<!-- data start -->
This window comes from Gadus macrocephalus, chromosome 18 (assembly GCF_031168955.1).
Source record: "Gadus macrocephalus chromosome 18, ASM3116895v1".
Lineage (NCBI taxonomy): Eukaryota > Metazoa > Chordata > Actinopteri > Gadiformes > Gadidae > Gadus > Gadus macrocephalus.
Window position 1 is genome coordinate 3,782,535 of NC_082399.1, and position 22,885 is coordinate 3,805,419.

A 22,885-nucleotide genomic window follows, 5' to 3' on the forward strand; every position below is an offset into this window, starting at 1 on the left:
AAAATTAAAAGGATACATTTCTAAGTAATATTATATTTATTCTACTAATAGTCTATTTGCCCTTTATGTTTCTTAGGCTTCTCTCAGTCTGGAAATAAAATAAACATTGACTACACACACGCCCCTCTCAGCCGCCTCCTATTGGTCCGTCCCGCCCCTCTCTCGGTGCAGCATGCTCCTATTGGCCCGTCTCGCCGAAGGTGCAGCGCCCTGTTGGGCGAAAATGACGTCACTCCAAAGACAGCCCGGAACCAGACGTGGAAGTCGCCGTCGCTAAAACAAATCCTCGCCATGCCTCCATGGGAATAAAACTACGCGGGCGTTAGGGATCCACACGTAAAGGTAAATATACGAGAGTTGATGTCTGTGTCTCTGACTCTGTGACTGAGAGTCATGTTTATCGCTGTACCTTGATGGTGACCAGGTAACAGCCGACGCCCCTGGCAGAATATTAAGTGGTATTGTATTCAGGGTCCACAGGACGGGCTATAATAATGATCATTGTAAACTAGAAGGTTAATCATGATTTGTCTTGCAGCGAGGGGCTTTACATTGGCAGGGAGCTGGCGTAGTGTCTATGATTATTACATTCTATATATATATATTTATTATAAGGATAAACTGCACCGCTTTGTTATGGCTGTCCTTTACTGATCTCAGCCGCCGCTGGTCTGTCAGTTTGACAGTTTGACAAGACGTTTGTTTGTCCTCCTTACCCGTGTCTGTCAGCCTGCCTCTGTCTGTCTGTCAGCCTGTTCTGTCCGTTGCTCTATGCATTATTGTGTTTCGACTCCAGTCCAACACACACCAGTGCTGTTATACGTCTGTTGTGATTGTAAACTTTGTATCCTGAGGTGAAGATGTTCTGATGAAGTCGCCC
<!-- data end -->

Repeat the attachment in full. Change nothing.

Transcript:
This window comes from Gadus macrocephalus, chromosome 18 (assembly GCF_031168955.1).
Source record: "Gadus macrocephalus chromosome 18, ASM3116895v1".
Lineage (NCBI taxonomy): Eukaryota > Metazoa > Chordata > Actinopteri > Gadiformes > Gadidae > Gadus > Gadus macrocephalus.
Window position 1 is genome coordinate 3,782,535 of NC_082399.1, and position 22,885 is coordinate 3,805,419.

A 22,885-nucleotide genomic window follows, 5' to 3' on the forward strand; every position below is an offset into this window, starting at 1 on the left:
AAAATTAAAAGGATACATTTCTAAGTAATATTATATTTATTCTACTAATAGTCTATTTGCCCTTTATGTTTCTTAGGCTTCTCTCAGTCTGGAAATAAAATAAACATTGACTACACACACGCCCCTCTCAGCCGCCTCCTATTGGTCCGTCCCGCCCCTCTCTCGGTGCAGCATGCTCCTATTGGCCCGTCTCGCCGAAGGTGCAGCGCCCTGTTGGGCGAAAATGACGTCACTCCAAAGACAGCCCGGAACCAGACGTGGAAGTCGCCGTCGCTAAAACAAATCCTCGCCATGCCTCCATGGGAATAAAACTACGCGGGCGTTAGGGATCCACACGTAAAGGTAAATATACGAGAGTTGATGTCTGTGTCTCTGACTCTGTGACTGAGAGTCATGTTTATCGCTGTACCTTGATGGTGACCAGGTAACAGCCGACGCCCCTGGCAGAATATTAAGTGGTATTGTATTCAGGGTCCACAGGACGGGCTATAATAATGATCATTGTAAACTAGAAGGTTAATCATGATTTGTCTTGCAGCGAGGGGCTTTACATTGGCAGGGAGCTGGCGTAGTGTCTATGATTATTACATTCTATATATATATATTTATTATAAGGATAAACTGCACCGCTTTGTTATGGCTGTCCTTTACTGATCTCAGCCGCCGCTGGTCTGTCAGTTTGACAGTTTGACAAGACGTTTGTTTGTCCTCCTTACCCGTGTCTGTCAGCCTGCCTCTGTCTGTCTGTCAGCCTGTTCTGTCCGTTGCTCTATGCATTATTGTGTTTCGACTCCAGTCCAACACACACCAGTGCTGTTATACGTCTGTTGTGATTGTAAACTTTGTATCCTGAGGTGAAGATGTTCTGATGAAGTCGCCC